Attention getters, do nows, morning meetings, hugs, and high fives. These are often the ways teachers start their days. By now, you probably have your routines in place for how you start your day or class period. But sometimes it’s good to mix it up. Or maybe you’re looking for an exciting entrance to a specific lesson plan. Just like writers, teachers often need a hook!
Whether you’re mixing it up or just curious about what other teachers do, check out these five videos to see five different ways teachers start their lessons.
1. Start with a Video
Everyone loves a good video, especially kids. Video can be a great way to pique interest or teach a simple concept before a lesson. In Coding in the Algebra Classroom, high school teacher Joshua Kwon starts his lesson with a clip from a car racing video game. He hopes by asking his students to watch and wonder about something familiar to many of them, he can warm up their brains for the math concepts in his lesson, where they’ll be creating their own computer animations.
2. Start with an Object
Another way to get your students wondering about a topic is to show them objects related to the content. Ready to do some creative writing? Inspire them with sensory objects. Getting ready to read a book? Show them objects from the book and ask them to make connections, predictions, or ask questions. You could bring in actual objects for students to touch and smell, or simply show a set of images. In Scaffolds for Critical Thinking, Sarah Brown Wessling opens a mystery box filled with photos before starting a challenging lesson with a class of fourth graders. Watch as she uses this box to create an environment that encourages her students to be curious.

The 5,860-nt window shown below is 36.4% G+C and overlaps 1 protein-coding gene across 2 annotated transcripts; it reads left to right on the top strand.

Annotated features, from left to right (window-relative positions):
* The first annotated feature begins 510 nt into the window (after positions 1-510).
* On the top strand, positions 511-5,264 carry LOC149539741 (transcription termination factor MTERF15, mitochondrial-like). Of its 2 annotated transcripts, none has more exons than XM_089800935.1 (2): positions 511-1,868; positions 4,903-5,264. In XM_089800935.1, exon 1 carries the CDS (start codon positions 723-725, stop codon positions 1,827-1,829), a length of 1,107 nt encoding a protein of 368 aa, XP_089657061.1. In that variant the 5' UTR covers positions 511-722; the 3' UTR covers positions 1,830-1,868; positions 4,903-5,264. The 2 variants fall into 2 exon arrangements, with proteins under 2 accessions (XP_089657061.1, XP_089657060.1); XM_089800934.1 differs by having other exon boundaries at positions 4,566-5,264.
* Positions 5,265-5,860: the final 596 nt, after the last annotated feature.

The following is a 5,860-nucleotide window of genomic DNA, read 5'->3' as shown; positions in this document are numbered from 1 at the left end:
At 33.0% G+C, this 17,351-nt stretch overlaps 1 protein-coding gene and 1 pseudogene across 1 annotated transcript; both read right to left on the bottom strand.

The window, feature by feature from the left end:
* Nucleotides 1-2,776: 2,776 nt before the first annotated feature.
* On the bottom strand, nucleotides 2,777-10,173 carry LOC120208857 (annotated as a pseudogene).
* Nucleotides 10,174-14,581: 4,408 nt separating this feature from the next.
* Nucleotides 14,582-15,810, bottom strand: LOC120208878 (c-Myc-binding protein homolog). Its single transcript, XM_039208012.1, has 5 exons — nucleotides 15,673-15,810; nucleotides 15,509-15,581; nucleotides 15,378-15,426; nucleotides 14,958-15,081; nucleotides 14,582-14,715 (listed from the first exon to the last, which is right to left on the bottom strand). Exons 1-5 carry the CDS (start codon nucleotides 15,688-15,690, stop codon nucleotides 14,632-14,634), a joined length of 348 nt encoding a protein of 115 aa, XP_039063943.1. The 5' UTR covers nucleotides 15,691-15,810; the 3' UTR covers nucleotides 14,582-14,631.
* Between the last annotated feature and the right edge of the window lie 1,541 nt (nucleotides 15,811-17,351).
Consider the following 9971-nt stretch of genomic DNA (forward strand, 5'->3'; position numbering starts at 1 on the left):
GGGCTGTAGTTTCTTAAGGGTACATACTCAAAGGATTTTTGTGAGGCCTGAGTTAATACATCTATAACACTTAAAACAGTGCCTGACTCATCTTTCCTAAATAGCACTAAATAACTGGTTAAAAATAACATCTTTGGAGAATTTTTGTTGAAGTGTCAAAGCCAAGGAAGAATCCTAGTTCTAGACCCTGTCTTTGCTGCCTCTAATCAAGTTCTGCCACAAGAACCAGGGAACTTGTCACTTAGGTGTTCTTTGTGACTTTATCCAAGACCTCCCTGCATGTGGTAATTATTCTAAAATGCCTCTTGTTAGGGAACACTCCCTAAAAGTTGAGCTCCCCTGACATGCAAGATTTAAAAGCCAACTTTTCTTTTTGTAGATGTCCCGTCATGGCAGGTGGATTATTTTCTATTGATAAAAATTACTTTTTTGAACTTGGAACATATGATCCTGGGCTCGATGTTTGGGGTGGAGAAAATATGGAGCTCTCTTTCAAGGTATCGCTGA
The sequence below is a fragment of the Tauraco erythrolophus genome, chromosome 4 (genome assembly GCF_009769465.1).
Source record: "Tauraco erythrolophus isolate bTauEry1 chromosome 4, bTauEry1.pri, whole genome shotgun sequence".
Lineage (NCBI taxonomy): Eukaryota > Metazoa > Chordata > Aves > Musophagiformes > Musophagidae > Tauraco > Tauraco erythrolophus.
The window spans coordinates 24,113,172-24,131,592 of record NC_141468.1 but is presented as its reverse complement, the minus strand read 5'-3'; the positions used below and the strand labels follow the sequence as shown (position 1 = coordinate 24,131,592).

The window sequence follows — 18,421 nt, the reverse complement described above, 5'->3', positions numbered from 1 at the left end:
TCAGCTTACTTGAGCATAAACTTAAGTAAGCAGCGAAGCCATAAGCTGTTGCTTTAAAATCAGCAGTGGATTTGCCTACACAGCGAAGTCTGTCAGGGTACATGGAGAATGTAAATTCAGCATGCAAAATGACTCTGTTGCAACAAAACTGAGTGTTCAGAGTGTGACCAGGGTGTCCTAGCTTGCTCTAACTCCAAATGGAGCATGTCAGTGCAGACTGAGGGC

3. Start with a Question
Find out what your students already know or think about a topic with a question. There are so many ways to do this: ask the whole class, encourage small group discussions, write it on the board and ask students to do a quick write, or try using a poll. To see a poll in action, watch Using Technology to Boost Confidence. In this video, high school teacher Johanna Paraiso explains how she uses technology to build communication skills in her class, including warming up her students for academic discussions with polls using Google Forms. No matter which method you try, questions are a great way to get your students thinking.
4. Start with Movement
Have an early class of tired high schoolers? Are your 1st graders squirmy after lunch? Get them on their feet with Sarah Brown Wessling’s Stand Up Game. For this strategy, you start your lesson with a question, but the twist is that you get everyone on their feet to answer it. Students are able to sit down when they share their answer with the class. Take two minutes to watch this fun idea and then give it a try yourself.
5. Start with a Mistake
Make learning from mistakes a natural part of your daily lessons. Next time you’re thinking of starting off your lesson with an exemplar, consider what could be learned by sharing student work that’s not quite perfect. Take a look at My Favorite No to see how Leah Alcala begins her lesson with a brief formative assessment activity and uses it as an opportunity to teach her students to learn from their mistakes. And for more ways to begin your lessons with formative assessment, be sure to check out our Formative Assessment Deep Dive filled with ideas for you to explore.
How do you like to start off your lessons? Share your thoughts below. And, let us know if any of these ideas sparked your creativity!